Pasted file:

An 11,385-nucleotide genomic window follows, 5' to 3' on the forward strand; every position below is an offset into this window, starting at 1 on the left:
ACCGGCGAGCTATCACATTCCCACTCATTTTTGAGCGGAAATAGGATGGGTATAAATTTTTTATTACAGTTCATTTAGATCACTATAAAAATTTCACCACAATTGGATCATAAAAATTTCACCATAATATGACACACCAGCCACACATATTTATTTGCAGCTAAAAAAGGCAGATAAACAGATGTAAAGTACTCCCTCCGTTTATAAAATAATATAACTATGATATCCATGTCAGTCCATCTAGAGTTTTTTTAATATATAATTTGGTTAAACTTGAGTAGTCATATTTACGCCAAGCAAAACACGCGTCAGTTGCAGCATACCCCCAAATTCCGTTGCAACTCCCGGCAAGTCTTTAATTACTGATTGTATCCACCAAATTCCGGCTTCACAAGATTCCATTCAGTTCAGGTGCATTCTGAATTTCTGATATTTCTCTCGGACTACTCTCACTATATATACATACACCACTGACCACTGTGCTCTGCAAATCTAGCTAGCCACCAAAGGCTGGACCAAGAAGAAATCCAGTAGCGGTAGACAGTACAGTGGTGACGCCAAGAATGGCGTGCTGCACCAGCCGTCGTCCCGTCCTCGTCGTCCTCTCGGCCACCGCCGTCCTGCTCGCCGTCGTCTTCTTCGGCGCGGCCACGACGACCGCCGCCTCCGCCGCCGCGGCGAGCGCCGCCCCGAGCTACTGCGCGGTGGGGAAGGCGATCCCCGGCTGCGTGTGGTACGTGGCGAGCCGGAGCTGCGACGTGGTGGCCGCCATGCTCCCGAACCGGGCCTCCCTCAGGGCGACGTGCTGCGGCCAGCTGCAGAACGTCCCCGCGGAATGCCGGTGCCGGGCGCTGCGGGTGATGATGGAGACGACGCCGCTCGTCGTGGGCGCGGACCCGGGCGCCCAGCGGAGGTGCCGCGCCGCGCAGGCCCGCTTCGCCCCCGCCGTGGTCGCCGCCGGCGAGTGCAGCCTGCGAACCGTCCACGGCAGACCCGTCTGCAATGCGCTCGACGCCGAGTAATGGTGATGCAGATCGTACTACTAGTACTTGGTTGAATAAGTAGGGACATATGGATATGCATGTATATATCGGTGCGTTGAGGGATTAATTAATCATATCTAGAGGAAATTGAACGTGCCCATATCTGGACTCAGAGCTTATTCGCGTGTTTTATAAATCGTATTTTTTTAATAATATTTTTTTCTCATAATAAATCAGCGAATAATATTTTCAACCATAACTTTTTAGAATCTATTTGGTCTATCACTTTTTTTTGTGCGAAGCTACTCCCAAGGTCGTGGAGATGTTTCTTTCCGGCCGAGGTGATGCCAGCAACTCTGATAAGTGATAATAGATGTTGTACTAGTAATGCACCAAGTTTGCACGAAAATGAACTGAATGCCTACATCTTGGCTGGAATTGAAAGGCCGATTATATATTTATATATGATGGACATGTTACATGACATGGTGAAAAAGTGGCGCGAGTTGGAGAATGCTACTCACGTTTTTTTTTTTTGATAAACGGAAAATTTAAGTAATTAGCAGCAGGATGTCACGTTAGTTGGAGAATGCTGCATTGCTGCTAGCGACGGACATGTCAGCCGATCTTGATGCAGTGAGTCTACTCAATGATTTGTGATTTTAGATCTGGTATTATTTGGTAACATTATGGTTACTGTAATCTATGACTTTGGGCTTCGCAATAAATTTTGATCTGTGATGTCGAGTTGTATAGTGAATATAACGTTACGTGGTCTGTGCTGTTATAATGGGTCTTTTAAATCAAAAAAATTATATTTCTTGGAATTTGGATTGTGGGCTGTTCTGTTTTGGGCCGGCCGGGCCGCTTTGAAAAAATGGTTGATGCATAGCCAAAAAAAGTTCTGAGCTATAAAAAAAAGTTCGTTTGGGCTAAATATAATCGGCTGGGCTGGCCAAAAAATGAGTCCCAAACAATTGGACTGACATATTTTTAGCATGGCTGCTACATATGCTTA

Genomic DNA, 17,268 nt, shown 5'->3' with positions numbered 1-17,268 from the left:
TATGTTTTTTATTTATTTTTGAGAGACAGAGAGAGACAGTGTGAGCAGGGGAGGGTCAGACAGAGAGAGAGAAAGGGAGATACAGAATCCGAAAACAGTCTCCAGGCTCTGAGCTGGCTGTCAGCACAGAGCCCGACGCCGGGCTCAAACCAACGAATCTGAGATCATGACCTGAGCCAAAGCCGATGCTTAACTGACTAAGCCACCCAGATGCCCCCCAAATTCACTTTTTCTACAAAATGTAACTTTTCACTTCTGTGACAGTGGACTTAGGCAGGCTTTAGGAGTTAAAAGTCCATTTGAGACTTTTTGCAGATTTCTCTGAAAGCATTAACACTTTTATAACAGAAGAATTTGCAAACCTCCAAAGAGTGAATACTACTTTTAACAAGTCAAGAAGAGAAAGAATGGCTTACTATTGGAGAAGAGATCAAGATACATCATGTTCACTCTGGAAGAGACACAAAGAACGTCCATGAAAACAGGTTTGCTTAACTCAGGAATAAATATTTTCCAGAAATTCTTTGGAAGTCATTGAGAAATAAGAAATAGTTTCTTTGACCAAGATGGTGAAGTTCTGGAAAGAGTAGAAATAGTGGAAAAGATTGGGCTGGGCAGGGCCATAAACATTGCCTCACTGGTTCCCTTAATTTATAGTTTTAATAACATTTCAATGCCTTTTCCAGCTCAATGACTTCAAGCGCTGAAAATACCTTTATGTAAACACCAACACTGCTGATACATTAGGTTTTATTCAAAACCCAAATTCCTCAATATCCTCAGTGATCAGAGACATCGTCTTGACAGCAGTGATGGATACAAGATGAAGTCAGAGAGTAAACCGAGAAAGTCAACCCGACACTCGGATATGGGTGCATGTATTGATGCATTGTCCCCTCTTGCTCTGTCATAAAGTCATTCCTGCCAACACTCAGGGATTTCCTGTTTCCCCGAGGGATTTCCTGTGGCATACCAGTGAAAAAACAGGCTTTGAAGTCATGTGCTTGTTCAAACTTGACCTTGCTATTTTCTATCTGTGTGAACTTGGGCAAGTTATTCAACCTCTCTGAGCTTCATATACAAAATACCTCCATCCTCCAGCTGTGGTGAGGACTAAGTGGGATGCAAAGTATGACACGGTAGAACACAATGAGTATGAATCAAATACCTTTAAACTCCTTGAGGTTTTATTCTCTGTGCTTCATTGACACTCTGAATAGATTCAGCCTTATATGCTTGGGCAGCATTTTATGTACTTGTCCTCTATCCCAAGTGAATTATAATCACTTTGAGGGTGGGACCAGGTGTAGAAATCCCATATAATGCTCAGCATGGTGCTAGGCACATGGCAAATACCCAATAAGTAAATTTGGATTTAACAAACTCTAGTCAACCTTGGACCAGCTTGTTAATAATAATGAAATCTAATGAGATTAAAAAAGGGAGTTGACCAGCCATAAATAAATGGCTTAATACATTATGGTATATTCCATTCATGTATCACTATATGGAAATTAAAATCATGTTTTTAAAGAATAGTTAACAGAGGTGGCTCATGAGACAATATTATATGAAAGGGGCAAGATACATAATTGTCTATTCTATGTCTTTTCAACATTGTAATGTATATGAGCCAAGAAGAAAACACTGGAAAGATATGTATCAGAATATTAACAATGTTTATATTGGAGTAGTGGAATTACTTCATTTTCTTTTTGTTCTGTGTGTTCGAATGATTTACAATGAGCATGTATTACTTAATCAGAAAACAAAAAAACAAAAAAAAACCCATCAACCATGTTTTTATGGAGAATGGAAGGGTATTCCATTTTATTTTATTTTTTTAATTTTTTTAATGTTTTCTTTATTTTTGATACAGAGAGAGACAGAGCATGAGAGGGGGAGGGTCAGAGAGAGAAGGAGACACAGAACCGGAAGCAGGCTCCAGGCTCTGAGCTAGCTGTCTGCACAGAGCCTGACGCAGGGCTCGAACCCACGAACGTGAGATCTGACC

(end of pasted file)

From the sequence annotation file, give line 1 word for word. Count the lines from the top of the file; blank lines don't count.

An 11,385-nucleotide genomic window follows, 5' to 3' on the forward strand; every position below is an offset into this window, starting at 1 on the left: